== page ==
A new way of understanding the Universe
Cosmologists know these ripples as gravitational waves. But what do they sound like and how can we hear them? We know that finding the answers will help us better understand our Universe.
Dr Laura Nuttall, a Senior Lecturer in our Institute of Cosmology and Gravitation is involved with an international project called the Laser Interferometer Gravitational Wave Observatory (LIGO), and is listening to the sounds of the Universe.
‘By studying them, we can try and understand what properties black holes have; what these objects really are. I’m trying to understand where we are in the Universe, how we got to be here and what’s going to happen.’
Unlocking hidden secrets of the UniverseIn the US, two giant microphones called interferometers are powerful enough to detect gravitational waves. Laura is one of the scientists around the world who share LIGO’s data.
She’s making the most of what the very latest technology offers, to glimpse the true nature of cosmic mysteries: phenomena like neutron stars or black holes that are tens – or even hundreds – of times the size of our sun.
Laura explains, ‘By studying them, we can try and understand what properties black holes have, what these objects really are. I’m trying to understand where we are in the Universe, how we got to be here and what’s going to happen.’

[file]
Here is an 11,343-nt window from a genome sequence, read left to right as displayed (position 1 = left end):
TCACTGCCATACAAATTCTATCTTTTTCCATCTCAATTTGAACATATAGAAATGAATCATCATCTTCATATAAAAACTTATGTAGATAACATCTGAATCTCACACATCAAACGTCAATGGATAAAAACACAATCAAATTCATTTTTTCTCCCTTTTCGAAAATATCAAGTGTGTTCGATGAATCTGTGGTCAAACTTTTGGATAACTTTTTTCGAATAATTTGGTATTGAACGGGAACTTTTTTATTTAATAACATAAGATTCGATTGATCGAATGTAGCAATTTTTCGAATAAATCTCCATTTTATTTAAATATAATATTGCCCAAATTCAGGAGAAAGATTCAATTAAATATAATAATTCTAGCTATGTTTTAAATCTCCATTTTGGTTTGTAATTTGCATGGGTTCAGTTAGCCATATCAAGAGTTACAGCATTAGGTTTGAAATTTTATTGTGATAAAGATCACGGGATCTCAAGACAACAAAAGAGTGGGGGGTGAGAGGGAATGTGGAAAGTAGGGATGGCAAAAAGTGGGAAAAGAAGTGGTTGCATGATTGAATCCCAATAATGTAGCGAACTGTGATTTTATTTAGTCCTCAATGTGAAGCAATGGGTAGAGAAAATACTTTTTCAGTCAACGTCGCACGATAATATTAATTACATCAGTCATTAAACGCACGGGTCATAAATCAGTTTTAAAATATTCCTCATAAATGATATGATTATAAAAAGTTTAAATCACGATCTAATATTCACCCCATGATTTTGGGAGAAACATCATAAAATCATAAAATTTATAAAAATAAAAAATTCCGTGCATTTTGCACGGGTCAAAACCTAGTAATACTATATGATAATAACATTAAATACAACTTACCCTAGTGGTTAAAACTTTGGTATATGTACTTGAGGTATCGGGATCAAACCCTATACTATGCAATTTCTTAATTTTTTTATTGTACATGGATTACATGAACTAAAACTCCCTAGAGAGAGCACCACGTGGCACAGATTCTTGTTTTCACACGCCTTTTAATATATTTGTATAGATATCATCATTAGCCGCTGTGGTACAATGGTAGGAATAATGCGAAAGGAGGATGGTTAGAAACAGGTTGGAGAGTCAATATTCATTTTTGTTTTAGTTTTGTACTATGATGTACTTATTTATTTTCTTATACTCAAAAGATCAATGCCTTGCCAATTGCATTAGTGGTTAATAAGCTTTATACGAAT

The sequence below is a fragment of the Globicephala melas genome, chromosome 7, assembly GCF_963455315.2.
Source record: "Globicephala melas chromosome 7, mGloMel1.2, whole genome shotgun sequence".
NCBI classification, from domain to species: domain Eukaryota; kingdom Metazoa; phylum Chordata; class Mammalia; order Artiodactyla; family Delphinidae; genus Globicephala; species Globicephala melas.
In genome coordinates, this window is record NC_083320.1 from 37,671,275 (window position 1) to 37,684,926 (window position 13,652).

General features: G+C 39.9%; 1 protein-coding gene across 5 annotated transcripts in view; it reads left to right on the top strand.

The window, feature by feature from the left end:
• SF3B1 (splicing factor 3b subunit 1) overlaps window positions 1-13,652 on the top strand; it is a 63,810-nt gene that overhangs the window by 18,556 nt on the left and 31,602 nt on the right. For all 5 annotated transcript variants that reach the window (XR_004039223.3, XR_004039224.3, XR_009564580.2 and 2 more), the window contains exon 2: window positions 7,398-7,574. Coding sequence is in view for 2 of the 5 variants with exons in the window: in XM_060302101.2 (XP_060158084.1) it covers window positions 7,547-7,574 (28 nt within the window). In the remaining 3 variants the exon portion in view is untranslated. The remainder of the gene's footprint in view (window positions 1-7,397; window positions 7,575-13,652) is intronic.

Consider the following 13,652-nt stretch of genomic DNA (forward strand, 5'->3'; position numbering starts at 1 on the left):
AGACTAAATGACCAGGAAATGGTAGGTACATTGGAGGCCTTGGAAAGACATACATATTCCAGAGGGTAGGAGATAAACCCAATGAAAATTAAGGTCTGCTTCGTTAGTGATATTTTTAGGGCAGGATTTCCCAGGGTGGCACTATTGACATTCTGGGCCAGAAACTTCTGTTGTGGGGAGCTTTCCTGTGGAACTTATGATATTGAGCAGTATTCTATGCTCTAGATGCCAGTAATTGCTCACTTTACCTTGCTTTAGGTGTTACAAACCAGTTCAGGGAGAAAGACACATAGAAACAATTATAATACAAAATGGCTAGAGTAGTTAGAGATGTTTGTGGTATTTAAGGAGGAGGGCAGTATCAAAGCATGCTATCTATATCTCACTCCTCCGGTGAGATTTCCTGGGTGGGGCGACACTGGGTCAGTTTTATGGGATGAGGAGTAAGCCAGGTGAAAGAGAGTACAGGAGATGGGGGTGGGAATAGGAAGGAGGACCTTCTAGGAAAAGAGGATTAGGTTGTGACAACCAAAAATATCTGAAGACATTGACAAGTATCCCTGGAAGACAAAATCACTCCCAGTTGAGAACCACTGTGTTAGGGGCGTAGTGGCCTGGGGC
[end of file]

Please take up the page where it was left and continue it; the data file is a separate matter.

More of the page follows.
Gravitational waves were first detected in 2015. That’s how recently tech enabled us to hear them for the first time. Already, they’re allowing us to see the true nature of black holes and neutron stars – awe-inspiring objects created at the moment a massive star dies.
‘We want to know where is this happening, what’s the physics that’s going on? What’s the size limit of a neutron star? Better understanding of neutron stars could help us understand the nuclear processes of atoms. Which could really impact us here on Earth.’
A black hole or neutron star is formed when a star collapses in on itself, but what happens when two of these objects collide?
‘When these entities are colliding, we expect them to create even bigger black holes or potentially bigger neutron stars. Although neutron stars are so dense, they can only get so big before gravity becomes so strong that it will rip space time apart and create a black hole,’ Laura explains.
Back in 2015, gravitational waves were only observed monthly. But, as the detectors become more sensitive, Laura and her colleagues can see deeper into the Universe. As they pick up more sources, they now see waves on an almost weekly basis. Within years, they may see waves daily.
Laura describes what the scientists hope to do with the data on these collisions, ‘We want to know where this is happening, what’s the physics that’s going on? What’s the size limit of a neutron star? Better understanding of neutron stars could help us understand the nuclear processes of atoms. Which could really impact us here on Earth.’
Going back to the beginning
As the LIGO detectors get more sensitive and new interferometers come online in other countries, triangulation will become easier. This will reduce the field of view to that of conventional telescopes – a huge step forward.
A space based gravitational wave observatory will be launched in the 2030s by the Laser Interferometer Space Antenna (LISA). Eliminating all the Earthly noise will mean much clearer detection of gravitational waves, unlocking the potential to see back to the very early Universe. And possibly the creation of black holes.
‘We’re really at the very beginning of finding out what we can learn with gravitational waves and there is so much more to discover,’ says Laura.
Understanding these things could help unlock the hidden secrets of the Universe. We could be on a journey to discover our true place in existence.